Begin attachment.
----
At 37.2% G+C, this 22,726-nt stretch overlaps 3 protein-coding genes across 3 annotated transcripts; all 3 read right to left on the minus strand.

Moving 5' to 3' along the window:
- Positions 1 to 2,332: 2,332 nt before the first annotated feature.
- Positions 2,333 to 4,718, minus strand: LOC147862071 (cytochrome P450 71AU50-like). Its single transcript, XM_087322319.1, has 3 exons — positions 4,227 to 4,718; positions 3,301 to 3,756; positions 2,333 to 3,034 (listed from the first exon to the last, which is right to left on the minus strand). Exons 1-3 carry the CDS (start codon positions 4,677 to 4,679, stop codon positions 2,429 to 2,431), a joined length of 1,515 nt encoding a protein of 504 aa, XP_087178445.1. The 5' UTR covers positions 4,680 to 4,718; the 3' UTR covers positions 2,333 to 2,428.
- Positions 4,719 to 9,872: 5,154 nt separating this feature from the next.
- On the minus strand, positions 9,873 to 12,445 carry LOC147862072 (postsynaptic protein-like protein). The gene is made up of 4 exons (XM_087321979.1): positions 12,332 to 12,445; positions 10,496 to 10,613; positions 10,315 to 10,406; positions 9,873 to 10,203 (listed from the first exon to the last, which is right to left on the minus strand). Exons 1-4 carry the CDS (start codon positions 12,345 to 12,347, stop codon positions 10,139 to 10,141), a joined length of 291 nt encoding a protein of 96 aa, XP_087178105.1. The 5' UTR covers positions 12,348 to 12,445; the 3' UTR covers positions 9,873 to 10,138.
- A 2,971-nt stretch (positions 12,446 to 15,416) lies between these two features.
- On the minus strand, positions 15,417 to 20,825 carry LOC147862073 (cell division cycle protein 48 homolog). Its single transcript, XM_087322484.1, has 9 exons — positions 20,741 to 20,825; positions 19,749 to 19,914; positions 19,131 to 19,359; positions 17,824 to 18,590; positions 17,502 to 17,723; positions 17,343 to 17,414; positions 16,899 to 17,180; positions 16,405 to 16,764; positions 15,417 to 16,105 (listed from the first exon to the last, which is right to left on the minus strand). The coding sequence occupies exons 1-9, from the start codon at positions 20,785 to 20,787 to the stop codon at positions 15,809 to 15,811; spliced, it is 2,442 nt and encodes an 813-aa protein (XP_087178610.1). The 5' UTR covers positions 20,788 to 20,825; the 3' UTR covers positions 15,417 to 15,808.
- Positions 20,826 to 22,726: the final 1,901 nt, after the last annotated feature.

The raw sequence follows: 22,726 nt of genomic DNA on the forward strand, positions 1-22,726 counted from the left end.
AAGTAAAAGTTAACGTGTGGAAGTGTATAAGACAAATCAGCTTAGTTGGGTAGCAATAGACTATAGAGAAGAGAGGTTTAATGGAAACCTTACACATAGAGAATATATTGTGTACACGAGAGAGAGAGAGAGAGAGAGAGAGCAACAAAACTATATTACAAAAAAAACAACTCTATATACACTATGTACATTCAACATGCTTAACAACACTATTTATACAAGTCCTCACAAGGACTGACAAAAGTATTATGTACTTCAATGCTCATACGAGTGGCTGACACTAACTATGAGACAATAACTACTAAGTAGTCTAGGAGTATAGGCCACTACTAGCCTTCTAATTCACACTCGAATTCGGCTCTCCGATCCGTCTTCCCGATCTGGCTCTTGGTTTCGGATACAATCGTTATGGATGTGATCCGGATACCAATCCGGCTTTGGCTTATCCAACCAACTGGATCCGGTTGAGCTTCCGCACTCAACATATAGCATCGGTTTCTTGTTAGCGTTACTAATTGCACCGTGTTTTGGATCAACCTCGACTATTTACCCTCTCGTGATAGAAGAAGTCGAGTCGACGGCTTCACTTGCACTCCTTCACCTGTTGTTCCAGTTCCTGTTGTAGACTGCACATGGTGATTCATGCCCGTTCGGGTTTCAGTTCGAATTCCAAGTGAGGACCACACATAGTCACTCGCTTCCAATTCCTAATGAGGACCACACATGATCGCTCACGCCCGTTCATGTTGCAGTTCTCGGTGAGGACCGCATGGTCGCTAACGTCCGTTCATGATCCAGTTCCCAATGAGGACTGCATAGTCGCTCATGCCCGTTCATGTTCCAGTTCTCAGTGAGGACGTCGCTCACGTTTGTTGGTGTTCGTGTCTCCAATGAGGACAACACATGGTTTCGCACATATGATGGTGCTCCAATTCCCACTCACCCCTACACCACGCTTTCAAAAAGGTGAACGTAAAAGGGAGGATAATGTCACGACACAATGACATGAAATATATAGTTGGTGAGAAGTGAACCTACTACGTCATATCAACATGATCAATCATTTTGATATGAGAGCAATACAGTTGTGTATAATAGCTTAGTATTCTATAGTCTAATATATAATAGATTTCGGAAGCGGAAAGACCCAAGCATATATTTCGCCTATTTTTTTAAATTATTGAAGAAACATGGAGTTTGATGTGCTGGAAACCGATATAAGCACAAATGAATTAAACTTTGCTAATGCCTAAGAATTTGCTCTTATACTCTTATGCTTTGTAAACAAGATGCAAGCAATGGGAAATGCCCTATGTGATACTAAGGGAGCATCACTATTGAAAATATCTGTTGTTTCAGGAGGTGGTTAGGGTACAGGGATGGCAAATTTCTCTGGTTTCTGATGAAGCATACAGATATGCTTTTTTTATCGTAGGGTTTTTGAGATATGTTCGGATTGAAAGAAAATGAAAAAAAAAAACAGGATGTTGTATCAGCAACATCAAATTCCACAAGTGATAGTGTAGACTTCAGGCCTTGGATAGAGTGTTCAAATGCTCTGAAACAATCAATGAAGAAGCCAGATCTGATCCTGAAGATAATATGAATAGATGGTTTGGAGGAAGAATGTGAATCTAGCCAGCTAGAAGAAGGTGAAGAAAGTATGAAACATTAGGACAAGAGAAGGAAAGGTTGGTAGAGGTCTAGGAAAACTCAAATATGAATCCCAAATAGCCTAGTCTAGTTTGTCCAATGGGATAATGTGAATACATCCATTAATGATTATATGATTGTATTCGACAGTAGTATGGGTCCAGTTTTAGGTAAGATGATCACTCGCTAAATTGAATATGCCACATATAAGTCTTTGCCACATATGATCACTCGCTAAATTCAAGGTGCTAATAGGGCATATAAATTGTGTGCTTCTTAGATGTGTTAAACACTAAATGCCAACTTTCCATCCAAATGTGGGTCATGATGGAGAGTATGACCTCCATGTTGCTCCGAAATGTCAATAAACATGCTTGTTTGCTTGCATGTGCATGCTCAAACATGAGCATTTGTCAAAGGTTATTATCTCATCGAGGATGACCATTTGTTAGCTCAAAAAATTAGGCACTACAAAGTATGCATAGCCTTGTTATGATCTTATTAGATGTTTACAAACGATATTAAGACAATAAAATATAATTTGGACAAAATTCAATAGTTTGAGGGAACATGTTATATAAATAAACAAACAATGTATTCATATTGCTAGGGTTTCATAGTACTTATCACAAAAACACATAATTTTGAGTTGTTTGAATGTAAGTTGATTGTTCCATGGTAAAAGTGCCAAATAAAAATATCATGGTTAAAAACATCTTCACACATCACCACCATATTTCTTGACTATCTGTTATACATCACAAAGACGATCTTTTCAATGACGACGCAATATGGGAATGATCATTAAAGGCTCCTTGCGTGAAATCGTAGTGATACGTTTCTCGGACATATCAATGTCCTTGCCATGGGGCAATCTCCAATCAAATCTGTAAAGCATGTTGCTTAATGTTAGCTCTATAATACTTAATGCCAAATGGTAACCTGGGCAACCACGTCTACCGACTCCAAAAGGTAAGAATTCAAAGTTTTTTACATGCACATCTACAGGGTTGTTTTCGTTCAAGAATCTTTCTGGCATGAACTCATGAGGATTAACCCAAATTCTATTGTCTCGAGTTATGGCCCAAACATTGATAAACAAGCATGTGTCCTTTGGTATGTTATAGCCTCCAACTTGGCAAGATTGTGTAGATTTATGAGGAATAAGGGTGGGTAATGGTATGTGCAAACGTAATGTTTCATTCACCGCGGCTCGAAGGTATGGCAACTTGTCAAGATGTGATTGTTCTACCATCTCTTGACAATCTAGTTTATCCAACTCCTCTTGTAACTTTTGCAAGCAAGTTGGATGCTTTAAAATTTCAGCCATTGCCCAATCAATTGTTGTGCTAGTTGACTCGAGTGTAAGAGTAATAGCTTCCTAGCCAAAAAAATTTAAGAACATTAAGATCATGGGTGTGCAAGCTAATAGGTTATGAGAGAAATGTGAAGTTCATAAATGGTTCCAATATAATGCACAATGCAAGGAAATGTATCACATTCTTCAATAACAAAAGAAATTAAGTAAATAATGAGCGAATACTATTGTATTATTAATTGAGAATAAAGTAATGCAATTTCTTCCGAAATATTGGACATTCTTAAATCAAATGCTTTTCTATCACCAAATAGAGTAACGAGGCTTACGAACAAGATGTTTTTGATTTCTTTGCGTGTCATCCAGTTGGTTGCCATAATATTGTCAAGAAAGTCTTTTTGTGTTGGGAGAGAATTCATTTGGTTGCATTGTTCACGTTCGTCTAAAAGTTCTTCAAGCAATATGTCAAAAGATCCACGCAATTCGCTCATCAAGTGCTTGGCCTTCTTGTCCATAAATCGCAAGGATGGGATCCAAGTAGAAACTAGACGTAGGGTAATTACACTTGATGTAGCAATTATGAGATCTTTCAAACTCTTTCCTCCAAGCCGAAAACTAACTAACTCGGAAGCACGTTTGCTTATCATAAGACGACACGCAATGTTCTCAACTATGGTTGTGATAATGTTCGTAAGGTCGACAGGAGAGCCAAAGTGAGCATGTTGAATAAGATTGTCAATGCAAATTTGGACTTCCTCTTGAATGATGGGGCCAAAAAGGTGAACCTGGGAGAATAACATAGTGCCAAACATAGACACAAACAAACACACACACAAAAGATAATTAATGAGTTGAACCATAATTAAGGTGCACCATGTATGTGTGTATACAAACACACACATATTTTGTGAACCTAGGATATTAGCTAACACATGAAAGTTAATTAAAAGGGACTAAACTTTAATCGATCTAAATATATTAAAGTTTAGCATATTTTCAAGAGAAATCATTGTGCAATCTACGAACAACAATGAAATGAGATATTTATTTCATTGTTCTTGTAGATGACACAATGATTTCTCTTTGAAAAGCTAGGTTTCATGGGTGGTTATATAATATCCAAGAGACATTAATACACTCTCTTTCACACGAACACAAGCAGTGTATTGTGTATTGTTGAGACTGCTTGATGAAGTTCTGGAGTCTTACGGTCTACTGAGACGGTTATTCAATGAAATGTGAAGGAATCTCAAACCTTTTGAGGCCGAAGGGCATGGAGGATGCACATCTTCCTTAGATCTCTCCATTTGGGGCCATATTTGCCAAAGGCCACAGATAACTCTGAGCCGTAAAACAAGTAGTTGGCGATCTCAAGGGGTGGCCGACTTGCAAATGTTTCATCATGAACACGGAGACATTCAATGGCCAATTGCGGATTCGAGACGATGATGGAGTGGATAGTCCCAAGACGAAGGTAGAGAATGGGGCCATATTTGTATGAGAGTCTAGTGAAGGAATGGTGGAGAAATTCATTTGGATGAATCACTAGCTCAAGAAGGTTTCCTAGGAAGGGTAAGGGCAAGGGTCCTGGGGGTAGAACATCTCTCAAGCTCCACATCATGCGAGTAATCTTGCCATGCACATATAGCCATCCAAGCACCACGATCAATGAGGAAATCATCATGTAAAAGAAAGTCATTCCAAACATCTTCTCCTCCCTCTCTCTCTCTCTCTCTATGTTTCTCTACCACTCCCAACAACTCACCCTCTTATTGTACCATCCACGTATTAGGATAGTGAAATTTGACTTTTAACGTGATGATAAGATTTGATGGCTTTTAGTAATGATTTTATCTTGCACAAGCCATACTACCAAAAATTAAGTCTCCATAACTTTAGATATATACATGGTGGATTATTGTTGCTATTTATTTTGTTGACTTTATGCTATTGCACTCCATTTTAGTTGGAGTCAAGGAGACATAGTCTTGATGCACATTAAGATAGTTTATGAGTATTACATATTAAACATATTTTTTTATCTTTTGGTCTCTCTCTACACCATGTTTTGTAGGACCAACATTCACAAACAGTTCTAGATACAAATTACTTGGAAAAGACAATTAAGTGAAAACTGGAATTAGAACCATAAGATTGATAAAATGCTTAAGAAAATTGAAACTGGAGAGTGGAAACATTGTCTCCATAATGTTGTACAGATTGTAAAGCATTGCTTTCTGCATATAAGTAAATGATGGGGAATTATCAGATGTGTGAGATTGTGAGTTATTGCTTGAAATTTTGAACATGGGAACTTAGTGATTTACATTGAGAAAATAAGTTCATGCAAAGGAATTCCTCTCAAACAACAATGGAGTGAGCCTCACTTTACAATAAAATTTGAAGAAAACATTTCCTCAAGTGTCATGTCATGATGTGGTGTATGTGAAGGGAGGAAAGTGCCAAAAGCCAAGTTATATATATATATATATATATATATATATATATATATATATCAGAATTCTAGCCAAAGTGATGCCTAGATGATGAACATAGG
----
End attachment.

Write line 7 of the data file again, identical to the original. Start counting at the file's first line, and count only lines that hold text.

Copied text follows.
- A 2,971-nt stretch (positions 12,446 to 15,416) lies between these two features.